12 October 2015
Mayer Brown JSM is proud to be sponsoring this year's Hotel Investment Conference Asia Pacific 2015 (HICAP 2015), which takes place from 14-16 October 2015 at the InterContinental Hong Kong. Several members of our Hospitality and Leisure Group will be attending.
We look forward to seeing you there. If you would like to get in touch or arrange a meeting with us prior to the event, please contact a member of our team, listed on the right.
To Benefit or Not to Benefit Third Parties... That is the Question...
By Andrew MacGeoch, Hong Kong
Whether 'tis nobler in the mind to ensure that non-contracting parties (i.e., third parties) can enforce a benefit bestowed upon them in a contract, or leave them to find other alternative ways to secure their remedies as they endure the slings and arrows of corporate life... I trust that Shakespeare's fans will forgive the adaptation of Hamlet's famous speech as the drama unfolds with Hong Kong's new law on how to benefit third parties.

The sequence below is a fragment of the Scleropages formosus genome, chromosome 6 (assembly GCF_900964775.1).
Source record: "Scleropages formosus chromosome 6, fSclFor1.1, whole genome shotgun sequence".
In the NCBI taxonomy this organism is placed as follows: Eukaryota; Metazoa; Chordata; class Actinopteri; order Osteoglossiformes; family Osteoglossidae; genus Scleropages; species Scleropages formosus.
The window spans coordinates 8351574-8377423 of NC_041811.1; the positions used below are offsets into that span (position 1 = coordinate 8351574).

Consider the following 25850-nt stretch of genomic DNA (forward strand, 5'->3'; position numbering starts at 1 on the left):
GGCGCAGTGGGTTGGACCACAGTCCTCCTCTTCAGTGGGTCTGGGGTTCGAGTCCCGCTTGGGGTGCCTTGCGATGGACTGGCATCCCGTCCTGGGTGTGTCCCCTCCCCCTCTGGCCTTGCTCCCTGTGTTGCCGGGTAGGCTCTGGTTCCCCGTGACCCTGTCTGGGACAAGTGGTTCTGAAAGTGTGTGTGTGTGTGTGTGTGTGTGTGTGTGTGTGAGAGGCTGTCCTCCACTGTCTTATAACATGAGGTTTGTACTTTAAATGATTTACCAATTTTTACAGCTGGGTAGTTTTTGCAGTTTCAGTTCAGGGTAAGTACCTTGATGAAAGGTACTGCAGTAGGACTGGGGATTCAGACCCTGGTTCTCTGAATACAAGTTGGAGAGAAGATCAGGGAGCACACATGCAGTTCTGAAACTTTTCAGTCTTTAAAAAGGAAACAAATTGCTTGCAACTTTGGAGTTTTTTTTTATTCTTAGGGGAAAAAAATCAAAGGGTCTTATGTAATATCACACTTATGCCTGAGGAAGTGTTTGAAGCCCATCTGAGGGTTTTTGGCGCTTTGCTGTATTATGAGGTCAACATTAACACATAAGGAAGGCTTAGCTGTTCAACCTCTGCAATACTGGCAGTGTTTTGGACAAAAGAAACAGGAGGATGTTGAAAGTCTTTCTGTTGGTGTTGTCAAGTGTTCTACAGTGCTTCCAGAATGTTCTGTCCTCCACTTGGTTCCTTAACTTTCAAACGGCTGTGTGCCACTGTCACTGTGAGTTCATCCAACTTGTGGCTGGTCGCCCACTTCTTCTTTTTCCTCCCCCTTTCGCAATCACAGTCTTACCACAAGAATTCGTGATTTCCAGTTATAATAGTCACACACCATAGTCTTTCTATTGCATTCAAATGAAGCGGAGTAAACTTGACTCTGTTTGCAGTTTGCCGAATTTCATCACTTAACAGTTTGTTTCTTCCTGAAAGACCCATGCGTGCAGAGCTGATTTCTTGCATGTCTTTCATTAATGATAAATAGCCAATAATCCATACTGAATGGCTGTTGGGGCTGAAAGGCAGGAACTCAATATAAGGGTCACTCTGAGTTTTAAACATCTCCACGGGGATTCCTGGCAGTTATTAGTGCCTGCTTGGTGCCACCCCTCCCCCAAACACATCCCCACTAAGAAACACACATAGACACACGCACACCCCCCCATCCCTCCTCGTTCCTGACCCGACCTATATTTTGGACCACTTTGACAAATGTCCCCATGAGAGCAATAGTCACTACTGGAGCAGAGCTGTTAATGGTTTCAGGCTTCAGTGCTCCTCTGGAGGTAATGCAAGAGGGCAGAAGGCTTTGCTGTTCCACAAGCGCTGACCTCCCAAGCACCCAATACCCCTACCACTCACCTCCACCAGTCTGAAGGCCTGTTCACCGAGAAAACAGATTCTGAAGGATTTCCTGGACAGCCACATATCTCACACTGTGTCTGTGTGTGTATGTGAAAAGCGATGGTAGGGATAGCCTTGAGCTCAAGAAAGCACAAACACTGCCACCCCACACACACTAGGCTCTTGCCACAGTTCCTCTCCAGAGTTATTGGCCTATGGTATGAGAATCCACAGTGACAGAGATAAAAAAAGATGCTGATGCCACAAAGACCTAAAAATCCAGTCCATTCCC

Online Bookings: Competition Law Impacts Online Travel Agencies (OTAs)… A European Perspective
By Andrew Armfelt, Paris
Online travel agencies (OTAs) which greatly helped maintain occupancy rates during the difficult years in the 1990s have been accused of exploiting their position of strength in a manner that contravenes the rules of fair competition.
How China Taxes Indirect Transfers
By Pieter de Ridder, Singapore
On 6 February 2015, China's State Administration of Taxation (SAT) issued Public Notice  No. 7 (Public Notice 7) which deals with indirect transfers of Chinese taxable assets. It substantially replaces both Circular 698 and Bulletin 24 and introduces new tax liabilities and responsibilities which are significantly different from the previous rules. Public Notice 7 has retroactive effect to 1 January 2008, and thus affects indirect transfers of shares in Chinese companies which have not yet been decided upon by the Chinese tax authorities. Public Notice 7 may have a bearing on the sale of hotel properties or hotel operating subsidiaries in China if they are to be transferred along with their foreign holding company, where the seller sells the shares of the foreign holding company to a third party buyer. Internal reorganisations, however, may be exempt from Chinese income tax. Public Notice 7 has some positive and quite a number of negative aspects which are discussed in this article.